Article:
Tuesday, August 5, 2014

Who Wants To Be South Korea

South Korea is on the reformster short list of Countries We Want To Be Like (right up there with Finland and Estonia). She Who Will Not Be Named frequently cites her own year in South Korea as a formative experience (from which she somehow jumps to the conclusion that every child in America needs the same experience).

And yet, a piece in the Sunday, August 1, New York Times reminds us why South Korea is more of a cautionary tale than a guiding light.

"An Assault Upon Our Children" by Se-Woong Koo reminds us of all the things about South Korea's system that are not to love. Koo's mother moved him to Vancouver for school after his older brother fell ill from the stress of meeting school requirements, but Koo returned to South Korea as a teacher. That different perspective did not make things look any better.

The students were serious about studying but their eyes appeared dead.When I asked a class if they were happy in this environment, one girl hesitantly raised her hand to tell me that she would only be happy if her mother was gone because all her mother knew was how to nag about her academic performance. 

South Korea is a real life reductio ad absurdum, an actual demonstration of "well, if we cared about nothing but test scores, we'd put students in school for thirteen hours a day and keep driving them until they were utterly miserable."

Which is, of course, what they do. 

This is what pursuit of test scores gets you. This is what happens when you believe that a test score is the be-all and end-all and measure-all of education. This is what happens when you believe that success, as measured by the uber-test, is the only thing that matters in a child's life.

Not only are students miserable, but the logical extension of a test-based system is an emphasis on obedience, Koo tells this story:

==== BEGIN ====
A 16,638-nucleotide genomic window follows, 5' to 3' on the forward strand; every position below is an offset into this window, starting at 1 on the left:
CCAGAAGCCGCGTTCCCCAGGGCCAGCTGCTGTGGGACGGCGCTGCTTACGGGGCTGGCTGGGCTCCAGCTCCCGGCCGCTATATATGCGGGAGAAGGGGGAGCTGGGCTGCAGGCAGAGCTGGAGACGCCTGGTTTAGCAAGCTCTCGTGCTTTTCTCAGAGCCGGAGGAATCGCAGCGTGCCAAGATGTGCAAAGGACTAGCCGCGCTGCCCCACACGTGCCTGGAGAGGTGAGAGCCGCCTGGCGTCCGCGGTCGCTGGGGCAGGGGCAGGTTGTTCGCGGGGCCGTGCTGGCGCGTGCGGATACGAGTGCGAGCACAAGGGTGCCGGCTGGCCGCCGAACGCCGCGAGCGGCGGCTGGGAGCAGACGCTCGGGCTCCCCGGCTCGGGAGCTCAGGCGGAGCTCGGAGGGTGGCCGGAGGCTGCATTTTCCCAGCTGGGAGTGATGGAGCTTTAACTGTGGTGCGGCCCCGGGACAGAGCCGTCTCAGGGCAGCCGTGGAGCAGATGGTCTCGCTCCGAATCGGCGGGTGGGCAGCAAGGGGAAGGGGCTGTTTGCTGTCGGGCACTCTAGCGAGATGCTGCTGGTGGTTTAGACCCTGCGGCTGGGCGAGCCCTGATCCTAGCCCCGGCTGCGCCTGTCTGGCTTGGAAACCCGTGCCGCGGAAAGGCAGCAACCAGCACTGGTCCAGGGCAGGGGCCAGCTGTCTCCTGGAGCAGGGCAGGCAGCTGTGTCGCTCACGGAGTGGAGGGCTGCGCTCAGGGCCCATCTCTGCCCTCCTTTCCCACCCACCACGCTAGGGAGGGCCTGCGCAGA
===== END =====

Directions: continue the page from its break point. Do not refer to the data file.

I remember the time I disagreed with my homeroom teacher in middle school by writing him a letter about one of his rules. The letter led to my being summoned to the teacher’s office, where I was berated for an hour and a half, not about the substance of my words but the fact that I had expressed my view at all. He had a class to teach but he did not bother to leave our meeting because he was so enraged that someone had questioned his authority. I knew then that trying to be rational or outspoken in school was pointless. 

Why we would want a system like this for our children or our country is beyond my comprehension. Yes-- we could finally triumph in the PISA scores, but so what? What would that get us? The US has never triumphed in the PISA scores-- ever-- and yet, the United States of America seems to have done okay for itself.

Everything in life costs something. South Korea shows us what the cost of universal testing supremacy is-- give up all joy, all curiosity, all creativity, all initiative, all fun and happiness, turning the childhood years into a nightmare. 

Here's a secret about great test scores. We know how to get them. We've always known. But most of us are unwilling to advocate for the kind of child abuse necessary for that "achievement. South Korea pays a huge price for their PISA supremacy, and what do they get for it, other than the admiration of a few American bureaucrats and reformsters. Why the heck would anyone want that?

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